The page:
The content focuses on icons, both past and present, which makes the issue cohesive as compared to other issues of Vogue Nippon. There are articles on what makes an icon, which I’m dying to read; the fashion icons of the past two decades; the icons of fashion insiders (no one chose Anna Wintour and Mitsuko Watanabe, the chief editor chose Rei Kawakubo); international icons from the US, Italy, and France; and how to dress like Audrey Hepburn, Grace Kelly, and Faye Dunaway.

The staff of Vogue Nippon seems to have an unwavering loyalty to Kate Moss because she seems to be featured in every issue. This issue isn’t spared and there is an entire layout dedicated to her Vogue covers. I’m not going to lie, I love Kate so I enjoyed the special, which included her looks from the past 20 years and famous photos shot by the best photographers like Mario Testino, Patrick Demarchelier, Mert Alas and Marcus Piggott, Inez van Lamsweerde and Vinoodh Matadin, Terry Richardson, and Mario Sorrenti (who shot Gisele for the cover).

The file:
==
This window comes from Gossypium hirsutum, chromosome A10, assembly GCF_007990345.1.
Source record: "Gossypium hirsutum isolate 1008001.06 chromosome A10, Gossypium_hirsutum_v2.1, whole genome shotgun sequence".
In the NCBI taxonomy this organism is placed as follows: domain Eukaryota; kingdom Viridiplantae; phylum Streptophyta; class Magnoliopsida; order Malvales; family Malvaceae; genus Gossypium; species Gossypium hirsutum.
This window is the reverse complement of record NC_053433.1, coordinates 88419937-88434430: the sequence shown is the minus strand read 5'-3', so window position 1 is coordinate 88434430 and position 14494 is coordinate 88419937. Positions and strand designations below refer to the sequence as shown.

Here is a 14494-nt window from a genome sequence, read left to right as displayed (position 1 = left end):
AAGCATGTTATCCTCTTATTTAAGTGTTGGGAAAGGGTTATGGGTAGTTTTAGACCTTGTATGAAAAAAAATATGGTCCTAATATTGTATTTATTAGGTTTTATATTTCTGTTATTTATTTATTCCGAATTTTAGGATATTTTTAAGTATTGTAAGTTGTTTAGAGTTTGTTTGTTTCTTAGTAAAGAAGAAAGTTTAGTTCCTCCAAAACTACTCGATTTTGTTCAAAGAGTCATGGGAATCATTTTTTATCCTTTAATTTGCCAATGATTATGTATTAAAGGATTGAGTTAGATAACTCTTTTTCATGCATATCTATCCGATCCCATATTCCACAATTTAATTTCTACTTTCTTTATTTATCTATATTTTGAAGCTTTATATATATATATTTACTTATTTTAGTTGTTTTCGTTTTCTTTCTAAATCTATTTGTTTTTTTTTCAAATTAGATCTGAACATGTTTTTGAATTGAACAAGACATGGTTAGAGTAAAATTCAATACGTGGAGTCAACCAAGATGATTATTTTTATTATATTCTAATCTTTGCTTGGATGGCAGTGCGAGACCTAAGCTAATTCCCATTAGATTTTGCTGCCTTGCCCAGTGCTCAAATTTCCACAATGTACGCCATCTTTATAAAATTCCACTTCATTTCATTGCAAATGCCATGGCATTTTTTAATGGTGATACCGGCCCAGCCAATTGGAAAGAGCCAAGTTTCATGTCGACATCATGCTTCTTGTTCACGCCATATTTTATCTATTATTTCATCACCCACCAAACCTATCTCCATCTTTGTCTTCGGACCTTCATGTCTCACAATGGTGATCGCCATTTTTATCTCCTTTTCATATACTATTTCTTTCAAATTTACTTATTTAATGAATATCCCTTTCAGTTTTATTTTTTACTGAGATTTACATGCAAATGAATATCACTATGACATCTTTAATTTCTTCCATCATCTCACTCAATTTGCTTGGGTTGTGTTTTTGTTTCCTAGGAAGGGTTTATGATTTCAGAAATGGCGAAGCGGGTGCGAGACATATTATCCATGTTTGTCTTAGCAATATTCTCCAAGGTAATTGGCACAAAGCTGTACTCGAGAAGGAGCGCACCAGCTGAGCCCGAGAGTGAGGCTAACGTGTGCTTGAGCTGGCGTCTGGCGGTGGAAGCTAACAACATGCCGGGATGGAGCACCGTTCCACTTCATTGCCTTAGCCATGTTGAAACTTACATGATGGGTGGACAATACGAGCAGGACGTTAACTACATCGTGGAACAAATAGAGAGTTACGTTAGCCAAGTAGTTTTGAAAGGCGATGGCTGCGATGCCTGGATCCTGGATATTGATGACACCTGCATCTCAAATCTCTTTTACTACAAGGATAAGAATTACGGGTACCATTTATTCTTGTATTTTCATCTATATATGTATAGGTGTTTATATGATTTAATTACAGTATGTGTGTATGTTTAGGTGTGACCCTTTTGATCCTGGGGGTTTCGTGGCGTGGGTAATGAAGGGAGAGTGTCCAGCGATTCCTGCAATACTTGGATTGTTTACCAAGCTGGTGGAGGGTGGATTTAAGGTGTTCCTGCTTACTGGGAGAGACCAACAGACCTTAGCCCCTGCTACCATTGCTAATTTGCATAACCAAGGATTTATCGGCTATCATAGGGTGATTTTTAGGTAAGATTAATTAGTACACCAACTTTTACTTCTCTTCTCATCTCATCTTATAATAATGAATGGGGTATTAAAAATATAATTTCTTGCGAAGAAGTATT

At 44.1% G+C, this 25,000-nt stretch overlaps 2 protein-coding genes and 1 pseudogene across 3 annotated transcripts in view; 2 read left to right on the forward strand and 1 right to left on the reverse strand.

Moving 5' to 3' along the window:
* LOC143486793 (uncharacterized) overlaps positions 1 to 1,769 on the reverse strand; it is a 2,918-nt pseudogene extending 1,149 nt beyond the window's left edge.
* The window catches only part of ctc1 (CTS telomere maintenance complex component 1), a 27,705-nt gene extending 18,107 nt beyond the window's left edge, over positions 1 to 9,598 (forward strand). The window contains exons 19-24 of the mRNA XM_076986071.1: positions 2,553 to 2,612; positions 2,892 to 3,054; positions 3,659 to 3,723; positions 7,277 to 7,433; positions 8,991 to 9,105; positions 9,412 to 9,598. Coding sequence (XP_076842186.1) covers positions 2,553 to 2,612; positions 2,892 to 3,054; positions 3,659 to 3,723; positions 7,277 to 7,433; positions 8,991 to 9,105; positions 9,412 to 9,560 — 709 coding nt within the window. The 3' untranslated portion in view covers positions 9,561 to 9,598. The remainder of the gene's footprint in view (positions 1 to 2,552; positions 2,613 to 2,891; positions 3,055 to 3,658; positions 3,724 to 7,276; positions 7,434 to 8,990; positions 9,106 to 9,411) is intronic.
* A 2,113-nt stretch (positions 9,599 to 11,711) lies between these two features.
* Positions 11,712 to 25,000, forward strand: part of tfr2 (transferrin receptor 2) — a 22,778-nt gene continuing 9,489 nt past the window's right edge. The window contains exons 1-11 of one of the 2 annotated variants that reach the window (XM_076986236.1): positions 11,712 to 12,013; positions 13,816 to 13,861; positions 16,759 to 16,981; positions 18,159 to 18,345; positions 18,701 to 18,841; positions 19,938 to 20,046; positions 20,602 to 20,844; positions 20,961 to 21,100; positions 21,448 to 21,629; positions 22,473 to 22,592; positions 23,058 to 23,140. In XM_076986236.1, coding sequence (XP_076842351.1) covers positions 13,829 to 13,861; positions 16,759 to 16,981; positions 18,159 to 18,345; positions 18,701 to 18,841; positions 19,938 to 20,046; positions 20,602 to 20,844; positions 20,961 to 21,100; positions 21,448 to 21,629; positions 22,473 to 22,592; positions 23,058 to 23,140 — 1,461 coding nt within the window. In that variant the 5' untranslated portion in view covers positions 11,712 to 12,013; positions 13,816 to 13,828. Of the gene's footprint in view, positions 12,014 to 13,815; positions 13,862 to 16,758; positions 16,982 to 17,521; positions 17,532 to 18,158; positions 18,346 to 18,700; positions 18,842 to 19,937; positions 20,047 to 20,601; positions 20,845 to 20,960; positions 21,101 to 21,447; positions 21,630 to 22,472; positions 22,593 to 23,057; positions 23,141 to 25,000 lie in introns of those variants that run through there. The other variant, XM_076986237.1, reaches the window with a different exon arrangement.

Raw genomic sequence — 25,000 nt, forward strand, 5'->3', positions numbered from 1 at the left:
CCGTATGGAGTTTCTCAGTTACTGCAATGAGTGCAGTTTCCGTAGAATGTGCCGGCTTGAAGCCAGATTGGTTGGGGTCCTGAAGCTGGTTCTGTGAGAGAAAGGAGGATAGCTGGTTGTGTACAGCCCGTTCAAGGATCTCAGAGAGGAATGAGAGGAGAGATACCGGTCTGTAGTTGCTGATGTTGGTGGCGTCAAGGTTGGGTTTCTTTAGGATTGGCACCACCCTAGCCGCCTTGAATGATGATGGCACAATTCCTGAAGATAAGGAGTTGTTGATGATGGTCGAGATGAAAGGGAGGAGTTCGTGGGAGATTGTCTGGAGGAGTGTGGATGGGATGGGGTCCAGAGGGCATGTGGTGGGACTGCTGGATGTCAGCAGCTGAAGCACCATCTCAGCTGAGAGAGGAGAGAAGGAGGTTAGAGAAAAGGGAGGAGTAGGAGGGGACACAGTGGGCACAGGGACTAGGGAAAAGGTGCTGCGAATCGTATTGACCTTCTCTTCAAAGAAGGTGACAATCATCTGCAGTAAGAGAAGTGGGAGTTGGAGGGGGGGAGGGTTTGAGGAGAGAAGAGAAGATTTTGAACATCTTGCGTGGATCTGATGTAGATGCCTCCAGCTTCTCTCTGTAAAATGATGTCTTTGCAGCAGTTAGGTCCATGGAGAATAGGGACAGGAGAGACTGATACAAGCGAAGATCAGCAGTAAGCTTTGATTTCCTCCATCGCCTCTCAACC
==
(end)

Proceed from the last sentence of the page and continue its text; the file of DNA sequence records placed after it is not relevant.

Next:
I was disappointed with the editorials, mainly because Anna Dello Russo didn’t style anything, but I’m starting to like George Cortina, who styled Always Playing the Star. The contrast between the luxurious (and somewhat tacky) clothes had a nice contrast with the run-down background. Some of the other shots involved Edita Vikeviciute standing in what looked like a maintenance area, in rubble, and walking along the shore amidst people and boats and sand. There is of course that wonderful shot where she stands with the elderly women, who look so real as compared to Edita.

The issue came with an Emilio Pucci mirror, which I broke when I was on my way home from Cubao X last Saturday. Sigh.

Hong Kong Elle, February 2011